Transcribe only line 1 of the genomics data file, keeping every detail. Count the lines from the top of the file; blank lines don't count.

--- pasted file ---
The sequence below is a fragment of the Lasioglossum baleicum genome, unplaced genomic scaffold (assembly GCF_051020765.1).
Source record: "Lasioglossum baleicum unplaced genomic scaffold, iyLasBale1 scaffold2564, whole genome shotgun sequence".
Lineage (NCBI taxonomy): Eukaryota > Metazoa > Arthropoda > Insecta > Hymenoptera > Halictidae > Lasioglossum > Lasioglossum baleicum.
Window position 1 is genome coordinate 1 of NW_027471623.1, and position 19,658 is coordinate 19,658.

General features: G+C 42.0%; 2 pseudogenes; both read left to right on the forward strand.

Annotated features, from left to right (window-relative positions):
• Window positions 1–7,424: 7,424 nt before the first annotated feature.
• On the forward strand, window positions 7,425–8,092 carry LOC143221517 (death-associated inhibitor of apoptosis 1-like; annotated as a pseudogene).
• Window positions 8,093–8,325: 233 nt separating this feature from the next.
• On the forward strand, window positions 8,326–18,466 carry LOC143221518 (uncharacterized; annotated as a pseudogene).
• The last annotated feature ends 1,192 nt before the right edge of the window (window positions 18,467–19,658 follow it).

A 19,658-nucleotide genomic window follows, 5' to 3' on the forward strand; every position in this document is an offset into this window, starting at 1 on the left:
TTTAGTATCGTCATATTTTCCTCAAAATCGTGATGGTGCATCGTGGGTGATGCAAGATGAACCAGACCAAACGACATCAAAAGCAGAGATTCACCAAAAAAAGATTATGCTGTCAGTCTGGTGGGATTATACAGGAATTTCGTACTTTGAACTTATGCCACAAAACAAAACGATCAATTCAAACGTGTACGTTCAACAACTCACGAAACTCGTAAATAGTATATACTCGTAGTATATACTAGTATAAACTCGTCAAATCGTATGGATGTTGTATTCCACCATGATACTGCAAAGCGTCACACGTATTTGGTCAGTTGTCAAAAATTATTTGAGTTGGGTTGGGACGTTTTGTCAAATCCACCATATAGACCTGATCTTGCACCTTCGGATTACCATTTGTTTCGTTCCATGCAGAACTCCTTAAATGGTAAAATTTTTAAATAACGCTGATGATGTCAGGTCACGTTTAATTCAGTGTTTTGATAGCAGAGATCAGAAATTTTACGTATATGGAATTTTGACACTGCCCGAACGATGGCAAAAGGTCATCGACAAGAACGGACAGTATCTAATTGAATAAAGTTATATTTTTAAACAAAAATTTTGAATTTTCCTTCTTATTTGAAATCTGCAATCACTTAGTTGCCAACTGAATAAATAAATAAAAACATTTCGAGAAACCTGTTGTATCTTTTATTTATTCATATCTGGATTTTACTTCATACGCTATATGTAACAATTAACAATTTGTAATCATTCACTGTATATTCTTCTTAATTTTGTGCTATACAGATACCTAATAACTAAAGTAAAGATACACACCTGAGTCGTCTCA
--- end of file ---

The sequence below is a fragment of the Lasioglossum baleicum genome, unplaced genomic scaffold (assembly GCF_051020765.1).